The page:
The Highways of North Carolina
N.C. 29 
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N.C. 29  dead
NC 29 #1: Entered from South Carolina near Tuxedo (the route in SC was also numbered 29 and ran to SC 21 Travelers Rest), then ran north to Hendersonville (via today's NC 225), Arden (NC 29 used today's US 25A), Asheville, Weaverville (on today's US 19 Business), and Mars Hill (Main St) before ending at the village of English (via US 23 and Puncheon Fork Road).
In 1923 NC 29 followed the following route through Asheville: Biltmore Ave north to Broadway to Merrimon Ave. NC 20 (the parent) came in on Fairview Ave and NC 10 came in on today's NC 81, forming a triplex of NC 10-20-29 up to downtown Asheville.
The 1924 and 1925 Official Maps both clearly show NC 29 running north of English to the Tennessee Line. Maps from the late 20's do not show a route meeting it from the other side. The DeLorme today shows the border crossing as a trail.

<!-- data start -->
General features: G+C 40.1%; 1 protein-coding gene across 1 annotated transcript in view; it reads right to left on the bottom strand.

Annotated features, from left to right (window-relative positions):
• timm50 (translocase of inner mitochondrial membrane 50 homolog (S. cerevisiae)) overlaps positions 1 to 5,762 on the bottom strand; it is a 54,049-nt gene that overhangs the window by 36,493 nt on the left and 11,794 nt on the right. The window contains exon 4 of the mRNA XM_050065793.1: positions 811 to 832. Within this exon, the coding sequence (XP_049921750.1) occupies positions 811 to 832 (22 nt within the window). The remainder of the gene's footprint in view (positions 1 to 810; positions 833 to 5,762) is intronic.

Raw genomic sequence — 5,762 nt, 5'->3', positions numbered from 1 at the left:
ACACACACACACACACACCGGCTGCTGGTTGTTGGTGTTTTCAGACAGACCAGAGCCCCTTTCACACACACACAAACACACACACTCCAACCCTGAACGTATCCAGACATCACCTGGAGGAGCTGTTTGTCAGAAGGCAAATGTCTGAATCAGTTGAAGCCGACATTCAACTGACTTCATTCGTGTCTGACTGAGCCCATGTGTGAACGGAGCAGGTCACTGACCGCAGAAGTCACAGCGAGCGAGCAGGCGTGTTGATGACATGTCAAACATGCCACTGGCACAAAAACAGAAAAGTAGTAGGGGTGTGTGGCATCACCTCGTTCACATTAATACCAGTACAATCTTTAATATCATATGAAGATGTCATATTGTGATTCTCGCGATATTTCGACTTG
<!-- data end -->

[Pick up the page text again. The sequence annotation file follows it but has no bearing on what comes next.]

In 1928, NC 29 was totally renumbered -- as an expanded NC 69 from South Carolina to just below Mars Hill, then as the original NC 31 to Mars Hill, then NC 311 up to the Tennessee Line. Don't know why that move was necessary....
The 1929 Official shows no road at all north of Mars Hill which may be a map error.

1924 Official
NC 29's full routing in 1924
1930 Official
NC 29 replaced by NC 69 and NC 311

NC 29 #2: First appeared on 1930 Official Maps, but is mentioned explicitly on the 1929 Official in the detour information with regard to construction on NC 20.
NC 29 was a replacement for US 74/NC 20 from Gastonia through McAdenville, Lowell, and Belmont. It is unclear if NC 29 duplexed with NC 16 (now US 321) at its western end. If it did not, it ended at Marietta at Airline.
In 1932, NC 29 was renumbered as NC 7.

1929 Official
NC 20 through the towns of Gaston County
1931 Official
NC 29 cruising the old town route
1933 Official
NC 7 replaces NC 29

Last Update: 21 December 2007

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